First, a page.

By Alan Graner
These are questions that, no doubt, have kept you up at night.
The letter i
If you’ve ever seen a Medieval manuscript you’ll notice the letters seem to be constructed mostly of up and down strokes with little room between letters (see image above). As a result, readers had to look closely to determine where a new letter began.
The letter I was the only one created with a single stroke. As a result, the I often appeared to be part of another letter. It was also difficult to differentiate the letter I in certain combinations, e.g., IM from UN. And, in words ending with II, the two Gothic letters often resembled a U, which completely changed the word’s meaning.
To ensure the I was seen as separate character, scribes around 1,000 AD began placing a tittle—a superscript dot—above it.
The letter j
J is a modification of the letter I and was introduced into the alphabet around 1600 AD. Since the I had a superscript dot, the J got one too.
The question mark (?)
The most common explanation for creating the question mark comes from the Middle Ages when Latin scholars placed the word quaestio (“question”) at the end of a sentence to indicate a query. To save time and space, scribes began abbreviating it as qo. Often the letters were stacked, the Q above the O. Over time the letters evolved into a squiggle over a dot, and the question mark was born.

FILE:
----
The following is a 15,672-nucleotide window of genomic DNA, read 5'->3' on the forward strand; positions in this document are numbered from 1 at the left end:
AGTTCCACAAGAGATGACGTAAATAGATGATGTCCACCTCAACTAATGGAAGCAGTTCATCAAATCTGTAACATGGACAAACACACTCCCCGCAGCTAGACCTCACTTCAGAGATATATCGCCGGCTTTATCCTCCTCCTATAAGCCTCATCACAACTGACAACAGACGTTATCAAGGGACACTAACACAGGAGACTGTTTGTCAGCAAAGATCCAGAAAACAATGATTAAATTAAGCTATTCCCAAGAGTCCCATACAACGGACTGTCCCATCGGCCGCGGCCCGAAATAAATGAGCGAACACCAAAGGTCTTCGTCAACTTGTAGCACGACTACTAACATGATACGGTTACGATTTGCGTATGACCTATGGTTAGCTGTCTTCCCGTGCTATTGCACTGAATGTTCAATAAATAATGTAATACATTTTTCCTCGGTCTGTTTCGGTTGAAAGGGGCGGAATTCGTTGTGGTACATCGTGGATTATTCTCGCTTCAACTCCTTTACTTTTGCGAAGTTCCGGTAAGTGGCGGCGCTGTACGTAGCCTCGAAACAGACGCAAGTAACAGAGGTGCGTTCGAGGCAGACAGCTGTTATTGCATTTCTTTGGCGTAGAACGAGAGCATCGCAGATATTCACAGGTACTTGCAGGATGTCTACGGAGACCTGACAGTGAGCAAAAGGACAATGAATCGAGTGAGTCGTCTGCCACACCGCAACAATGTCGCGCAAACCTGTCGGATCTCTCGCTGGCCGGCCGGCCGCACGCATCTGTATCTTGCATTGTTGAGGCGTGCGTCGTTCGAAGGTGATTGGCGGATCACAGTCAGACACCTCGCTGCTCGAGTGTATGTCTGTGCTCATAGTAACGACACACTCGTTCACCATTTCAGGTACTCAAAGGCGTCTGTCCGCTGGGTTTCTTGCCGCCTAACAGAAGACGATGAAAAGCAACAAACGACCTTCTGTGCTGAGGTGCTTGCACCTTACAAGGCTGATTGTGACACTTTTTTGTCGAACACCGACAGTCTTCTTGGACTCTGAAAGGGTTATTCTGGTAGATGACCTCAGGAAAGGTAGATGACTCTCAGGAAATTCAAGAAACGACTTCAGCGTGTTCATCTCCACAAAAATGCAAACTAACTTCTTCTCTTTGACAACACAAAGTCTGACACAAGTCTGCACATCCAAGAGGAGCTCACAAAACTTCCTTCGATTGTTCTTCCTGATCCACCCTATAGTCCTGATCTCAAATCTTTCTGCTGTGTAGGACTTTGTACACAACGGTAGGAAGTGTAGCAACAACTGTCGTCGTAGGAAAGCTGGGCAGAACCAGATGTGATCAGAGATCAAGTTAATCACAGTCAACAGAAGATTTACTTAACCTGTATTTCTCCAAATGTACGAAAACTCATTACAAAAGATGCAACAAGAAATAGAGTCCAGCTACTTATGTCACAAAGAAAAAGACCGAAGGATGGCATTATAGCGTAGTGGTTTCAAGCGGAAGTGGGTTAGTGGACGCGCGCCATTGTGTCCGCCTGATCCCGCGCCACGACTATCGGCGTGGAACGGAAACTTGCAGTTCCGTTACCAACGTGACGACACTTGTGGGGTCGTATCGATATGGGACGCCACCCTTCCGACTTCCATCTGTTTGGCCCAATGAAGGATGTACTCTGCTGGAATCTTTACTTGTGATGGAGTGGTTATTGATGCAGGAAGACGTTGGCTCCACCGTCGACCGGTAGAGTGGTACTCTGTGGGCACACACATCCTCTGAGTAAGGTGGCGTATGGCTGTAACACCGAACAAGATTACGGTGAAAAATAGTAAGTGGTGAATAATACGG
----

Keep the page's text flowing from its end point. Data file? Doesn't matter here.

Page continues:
The exclamation point (!)
The exclamation mark was introduced into the English language in the 15th Century. It’s derived from the Latin word io (“exclamation of joy”). Again, to save space, scribes stacked the I above the O similar to the question mark, and voila! The exclamation point!
Have you anything to add?
Alan Graner is Chief Creative Officer at Daly-Swartz Public Relations, an Orange County, CA business public relations and marketing content firm. For content that makes you stand out from the crowd, email Jeffrey Swartz at email@example.com. Or visit www.dsprel.com.
Part of this blog appeared in an earlier version